Challenge the language of hatred

What role does name-calling
play in the path to genocide?
Communities in the UK
Name calling in the
Rwandan genocide
Case Study: "You're so gay"
Case study: Neil's story
What this means to you
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Words are powerful. With them we can heal or harm. Holocaust Memorial Day 2012 asks you to Speak Up, Speak Out and to carefully consider the way you use language in person, on line or when speaking about other people.

It may seem like an exaggeration to say that name-calling leads to genocide. But it's not so far-fetched. Dehumanising others, and that's what happens when a derogatory term is used against someone, is a key stage of the path to genocide - a path that none of us wish to take. So if we stamp out name-calling in the playground, in neighbourhoods and online, we can ensure this is a journey that we never start.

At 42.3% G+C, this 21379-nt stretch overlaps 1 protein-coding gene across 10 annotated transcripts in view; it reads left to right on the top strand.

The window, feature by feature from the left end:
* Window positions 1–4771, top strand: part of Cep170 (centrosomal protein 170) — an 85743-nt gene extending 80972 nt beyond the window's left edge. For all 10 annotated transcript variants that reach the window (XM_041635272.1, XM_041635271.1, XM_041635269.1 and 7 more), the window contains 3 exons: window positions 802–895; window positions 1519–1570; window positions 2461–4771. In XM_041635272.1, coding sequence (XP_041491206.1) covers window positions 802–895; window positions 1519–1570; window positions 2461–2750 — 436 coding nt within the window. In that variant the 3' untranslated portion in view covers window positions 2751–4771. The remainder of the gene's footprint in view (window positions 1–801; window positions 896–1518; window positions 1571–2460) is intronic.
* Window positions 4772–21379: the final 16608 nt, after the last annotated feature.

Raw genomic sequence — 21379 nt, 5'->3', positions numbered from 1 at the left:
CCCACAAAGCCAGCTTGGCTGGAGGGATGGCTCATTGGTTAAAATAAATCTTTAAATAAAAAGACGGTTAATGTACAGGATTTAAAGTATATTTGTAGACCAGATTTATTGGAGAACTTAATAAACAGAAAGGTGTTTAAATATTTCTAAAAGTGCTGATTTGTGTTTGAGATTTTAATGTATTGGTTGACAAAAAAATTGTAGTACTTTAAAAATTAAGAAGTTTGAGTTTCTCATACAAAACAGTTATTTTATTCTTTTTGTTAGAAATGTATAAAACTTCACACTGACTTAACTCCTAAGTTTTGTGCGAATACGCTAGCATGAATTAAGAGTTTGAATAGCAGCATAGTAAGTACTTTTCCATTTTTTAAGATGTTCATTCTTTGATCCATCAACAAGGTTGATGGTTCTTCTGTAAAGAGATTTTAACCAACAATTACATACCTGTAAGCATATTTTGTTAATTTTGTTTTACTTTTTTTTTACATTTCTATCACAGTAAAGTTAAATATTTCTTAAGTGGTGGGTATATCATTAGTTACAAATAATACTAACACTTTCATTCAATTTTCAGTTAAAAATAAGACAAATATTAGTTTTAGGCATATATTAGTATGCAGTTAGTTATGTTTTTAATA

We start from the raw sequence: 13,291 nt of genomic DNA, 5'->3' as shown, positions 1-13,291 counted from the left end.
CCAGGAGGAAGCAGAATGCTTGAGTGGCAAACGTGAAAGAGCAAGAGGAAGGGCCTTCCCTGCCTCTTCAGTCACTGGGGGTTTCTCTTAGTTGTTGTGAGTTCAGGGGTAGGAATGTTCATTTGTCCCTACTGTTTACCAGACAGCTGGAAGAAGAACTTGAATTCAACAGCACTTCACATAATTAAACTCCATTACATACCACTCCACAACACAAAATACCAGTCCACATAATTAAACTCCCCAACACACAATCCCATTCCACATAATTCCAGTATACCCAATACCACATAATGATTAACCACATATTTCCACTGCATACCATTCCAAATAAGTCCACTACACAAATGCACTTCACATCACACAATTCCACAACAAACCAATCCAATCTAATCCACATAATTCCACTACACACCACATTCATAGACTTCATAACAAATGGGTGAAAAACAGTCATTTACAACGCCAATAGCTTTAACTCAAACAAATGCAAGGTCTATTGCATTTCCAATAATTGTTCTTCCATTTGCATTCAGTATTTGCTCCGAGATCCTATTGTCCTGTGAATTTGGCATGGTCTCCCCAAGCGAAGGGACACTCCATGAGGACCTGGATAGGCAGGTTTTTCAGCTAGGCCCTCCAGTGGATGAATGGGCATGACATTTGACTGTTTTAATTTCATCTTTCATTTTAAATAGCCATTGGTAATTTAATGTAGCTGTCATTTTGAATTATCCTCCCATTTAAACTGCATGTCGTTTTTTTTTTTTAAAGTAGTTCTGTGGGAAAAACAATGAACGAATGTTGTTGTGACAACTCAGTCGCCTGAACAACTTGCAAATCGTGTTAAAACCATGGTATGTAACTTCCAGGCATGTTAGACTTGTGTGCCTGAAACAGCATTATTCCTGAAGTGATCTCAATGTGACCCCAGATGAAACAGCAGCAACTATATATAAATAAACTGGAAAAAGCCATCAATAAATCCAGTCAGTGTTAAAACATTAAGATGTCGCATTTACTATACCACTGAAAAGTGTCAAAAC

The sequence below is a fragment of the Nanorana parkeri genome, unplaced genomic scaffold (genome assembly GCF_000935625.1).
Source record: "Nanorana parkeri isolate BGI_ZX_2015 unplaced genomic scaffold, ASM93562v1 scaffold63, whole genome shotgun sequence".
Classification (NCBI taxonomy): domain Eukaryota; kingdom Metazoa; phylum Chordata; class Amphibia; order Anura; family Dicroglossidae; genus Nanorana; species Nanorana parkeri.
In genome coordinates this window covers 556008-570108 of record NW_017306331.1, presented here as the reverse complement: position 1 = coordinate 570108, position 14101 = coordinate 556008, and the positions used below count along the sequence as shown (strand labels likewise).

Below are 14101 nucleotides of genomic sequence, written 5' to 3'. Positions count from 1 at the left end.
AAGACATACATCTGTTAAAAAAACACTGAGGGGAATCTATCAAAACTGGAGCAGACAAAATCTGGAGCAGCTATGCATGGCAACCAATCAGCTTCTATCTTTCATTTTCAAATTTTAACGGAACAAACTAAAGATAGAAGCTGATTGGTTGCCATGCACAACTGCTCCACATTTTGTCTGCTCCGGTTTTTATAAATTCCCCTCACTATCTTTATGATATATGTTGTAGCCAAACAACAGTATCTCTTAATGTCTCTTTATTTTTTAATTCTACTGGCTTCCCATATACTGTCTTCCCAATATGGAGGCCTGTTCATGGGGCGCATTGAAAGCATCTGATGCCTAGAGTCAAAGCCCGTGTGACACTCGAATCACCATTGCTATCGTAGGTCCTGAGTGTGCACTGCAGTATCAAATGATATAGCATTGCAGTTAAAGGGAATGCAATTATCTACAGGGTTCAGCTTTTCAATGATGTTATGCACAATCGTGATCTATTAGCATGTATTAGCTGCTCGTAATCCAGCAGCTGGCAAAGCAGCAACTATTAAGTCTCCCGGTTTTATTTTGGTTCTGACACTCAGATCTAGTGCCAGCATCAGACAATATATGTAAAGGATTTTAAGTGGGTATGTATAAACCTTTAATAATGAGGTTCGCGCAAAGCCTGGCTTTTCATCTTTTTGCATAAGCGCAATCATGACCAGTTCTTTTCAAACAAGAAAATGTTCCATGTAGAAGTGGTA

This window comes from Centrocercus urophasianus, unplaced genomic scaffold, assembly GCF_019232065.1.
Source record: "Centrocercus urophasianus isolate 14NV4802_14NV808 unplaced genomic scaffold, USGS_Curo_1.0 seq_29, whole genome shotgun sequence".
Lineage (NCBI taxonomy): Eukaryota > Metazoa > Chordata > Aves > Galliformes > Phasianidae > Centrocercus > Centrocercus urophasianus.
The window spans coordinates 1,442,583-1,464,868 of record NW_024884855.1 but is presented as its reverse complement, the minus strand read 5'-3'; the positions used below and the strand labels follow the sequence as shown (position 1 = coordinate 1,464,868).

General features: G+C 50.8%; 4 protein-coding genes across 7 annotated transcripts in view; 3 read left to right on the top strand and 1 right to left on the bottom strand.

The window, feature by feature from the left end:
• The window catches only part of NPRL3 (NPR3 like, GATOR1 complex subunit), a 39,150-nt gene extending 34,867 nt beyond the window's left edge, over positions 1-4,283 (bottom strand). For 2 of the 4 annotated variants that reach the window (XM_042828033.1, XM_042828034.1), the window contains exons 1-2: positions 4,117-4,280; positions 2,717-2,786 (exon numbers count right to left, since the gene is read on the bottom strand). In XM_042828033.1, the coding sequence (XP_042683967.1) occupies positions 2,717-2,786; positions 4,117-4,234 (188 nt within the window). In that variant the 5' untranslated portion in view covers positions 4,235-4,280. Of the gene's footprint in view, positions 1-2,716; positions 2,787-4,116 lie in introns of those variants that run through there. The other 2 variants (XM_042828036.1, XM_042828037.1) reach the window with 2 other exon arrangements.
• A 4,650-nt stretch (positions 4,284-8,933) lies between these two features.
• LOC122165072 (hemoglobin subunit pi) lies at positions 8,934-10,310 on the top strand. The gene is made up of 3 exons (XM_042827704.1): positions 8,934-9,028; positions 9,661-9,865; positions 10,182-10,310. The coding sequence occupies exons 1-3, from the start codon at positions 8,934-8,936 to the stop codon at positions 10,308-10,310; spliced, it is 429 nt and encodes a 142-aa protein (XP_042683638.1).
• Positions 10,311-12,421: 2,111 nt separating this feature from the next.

Many people consider tackling the issues of equality and fairness to be the province of anti-discrimination law, of advocacy groups, or of government, to be addressed by discrete, often marginal programmes of activity directed at particular groups. But the greatest impacts on the opportunities open to individuals are made by everyday decisions in every part of society, most of which apply equally to everyone.
Equality and Human Rights Commission, 2010

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